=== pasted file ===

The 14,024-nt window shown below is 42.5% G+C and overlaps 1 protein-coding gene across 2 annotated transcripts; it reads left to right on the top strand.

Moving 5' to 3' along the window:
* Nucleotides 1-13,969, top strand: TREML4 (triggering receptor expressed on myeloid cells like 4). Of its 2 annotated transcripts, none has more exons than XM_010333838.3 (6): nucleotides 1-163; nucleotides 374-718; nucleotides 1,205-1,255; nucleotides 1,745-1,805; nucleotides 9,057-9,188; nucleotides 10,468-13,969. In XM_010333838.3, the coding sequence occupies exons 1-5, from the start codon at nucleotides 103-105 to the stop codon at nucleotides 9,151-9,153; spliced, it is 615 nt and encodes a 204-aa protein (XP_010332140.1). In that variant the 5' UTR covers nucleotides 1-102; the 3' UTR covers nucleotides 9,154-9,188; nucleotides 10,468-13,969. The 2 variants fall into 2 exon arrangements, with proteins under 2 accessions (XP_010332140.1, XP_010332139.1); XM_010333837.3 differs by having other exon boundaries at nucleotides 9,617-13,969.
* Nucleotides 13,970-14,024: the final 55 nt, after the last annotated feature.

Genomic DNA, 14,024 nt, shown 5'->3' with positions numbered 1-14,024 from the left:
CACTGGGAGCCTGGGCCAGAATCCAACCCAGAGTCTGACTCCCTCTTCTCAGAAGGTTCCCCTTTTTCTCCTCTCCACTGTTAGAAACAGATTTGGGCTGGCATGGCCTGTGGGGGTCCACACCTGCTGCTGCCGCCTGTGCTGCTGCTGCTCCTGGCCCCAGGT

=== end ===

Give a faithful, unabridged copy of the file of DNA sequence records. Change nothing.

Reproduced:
The 14,024-nt window shown below is 42.5% G+C and overlaps 1 protein-coding gene across 2 annotated transcripts; it reads left to right on the top strand.

Moving 5' to 3' along the window:
* Nucleotides 1-13,969, top strand: TREML4 (triggering receptor expressed on myeloid cells like 4). Of its 2 annotated transcripts, none has more exons than XM_010333838.3 (6): nucleotides 1-163; nucleotides 374-718; nucleotides 1,205-1,255; nucleotides 1,745-1,805; nucleotides 9,057-9,188; nucleotides 10,468-13,969. In XM_010333838.3, the coding sequence occupies exons 1-5, from the start codon at nucleotides 103-105 to the stop codon at nucleotides 9,151-9,153; spliced, it is 615 nt and encodes a 204-aa protein (XP_010332140.1). In that variant the 5' UTR covers nucleotides 1-102; the 3' UTR covers nucleotides 9,154-9,188; nucleotides 10,468-13,969. The 2 variants fall into 2 exon arrangements, with proteins under 2 accessions (XP_010332140.1, XP_010332139.1); XM_010333837.3 differs by having other exon boundaries at nucleotides 9,617-13,969.
* Nucleotides 13,970-14,024: the final 55 nt, after the last annotated feature.

Genomic DNA, 14,024 nt, shown 5'->3' with positions numbered 1-14,024 from the left:
CACTGGGAGCCTGGGCCAGAATCCAACCCAGAGTCTGACTCCCTCTTCTCAGAAGGTTCCCCTTTTTCTCCTCTCCACTGTTAGAAACAGATTTGGGCTGGCATGGCCTGTGGGGGTCCACACCTGCTGCTGCCGCCTGTGCTGCTGCTGCTCCTGGCCCCAGGT